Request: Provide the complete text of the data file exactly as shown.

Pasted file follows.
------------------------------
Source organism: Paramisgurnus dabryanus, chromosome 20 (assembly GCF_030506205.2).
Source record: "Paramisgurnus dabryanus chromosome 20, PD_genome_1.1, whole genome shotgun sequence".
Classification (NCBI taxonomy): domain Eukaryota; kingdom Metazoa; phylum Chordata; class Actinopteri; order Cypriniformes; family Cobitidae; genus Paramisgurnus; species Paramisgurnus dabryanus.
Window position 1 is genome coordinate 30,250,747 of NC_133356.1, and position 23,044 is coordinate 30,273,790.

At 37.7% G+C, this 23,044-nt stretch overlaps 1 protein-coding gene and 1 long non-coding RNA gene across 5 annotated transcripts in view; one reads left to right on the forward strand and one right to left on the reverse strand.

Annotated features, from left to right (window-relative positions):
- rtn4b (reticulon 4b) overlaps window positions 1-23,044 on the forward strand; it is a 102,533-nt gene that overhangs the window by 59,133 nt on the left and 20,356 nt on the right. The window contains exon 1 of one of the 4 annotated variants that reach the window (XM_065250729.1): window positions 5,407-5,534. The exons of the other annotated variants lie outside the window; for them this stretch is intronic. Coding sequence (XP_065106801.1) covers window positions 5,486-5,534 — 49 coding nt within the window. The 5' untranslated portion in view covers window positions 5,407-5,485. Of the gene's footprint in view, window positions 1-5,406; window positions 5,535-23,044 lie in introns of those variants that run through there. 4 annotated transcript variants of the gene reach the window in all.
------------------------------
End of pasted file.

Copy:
Source organism: Paramisgurnus dabryanus, chromosome 20 (assembly GCF_030506205.2).
Source record: "Paramisgurnus dabryanus chromosome 20, PD_genome_1.1, whole genome shotgun sequence".
Classification (NCBI taxonomy): domain Eukaryota; kingdom Metazoa; phylum Chordata; class Actinopteri; order Cypriniformes; family Cobitidae; genus Paramisgurnus; species Paramisgurnus dabryanus.
Window position 1 is genome coordinate 30,250,747 of NC_133356.1, and position 23,044 is coordinate 30,273,790.

At 37.7% G+C, this 23,044-nt stretch overlaps 1 protein-coding gene and 1 long non-coding RNA gene across 5 annotated transcripts in view; one reads left to right on the forward strand and one right to left on the reverse strand.

Annotated features, from left to right (window-relative positions):
- rtn4b (reticulon 4b) overlaps window positions 1-23,044 on the forward strand; it is a 102,533-nt gene that overhangs the window by 59,133 nt on the left and 20,356 nt on the right. The window contains exon 1 of one of the 4 annotated variants that reach the window (XM_065250729.1): window positions 5,407-5,534. The exons of the other annotated variants lie outside the window; for them this stretch is intronic. Coding sequence (XP_065106801.1) covers window positions 5,486-5,534 — 49 coding nt within the window. The 5' untranslated portion in view covers window positions 5,407-5,485. Of the gene's footprint in view, window positions 1-5,406; window positions 5,535-23,044 lie in introns of those variants that run through there. 4 annotated transcript variants of the gene reach the window in all.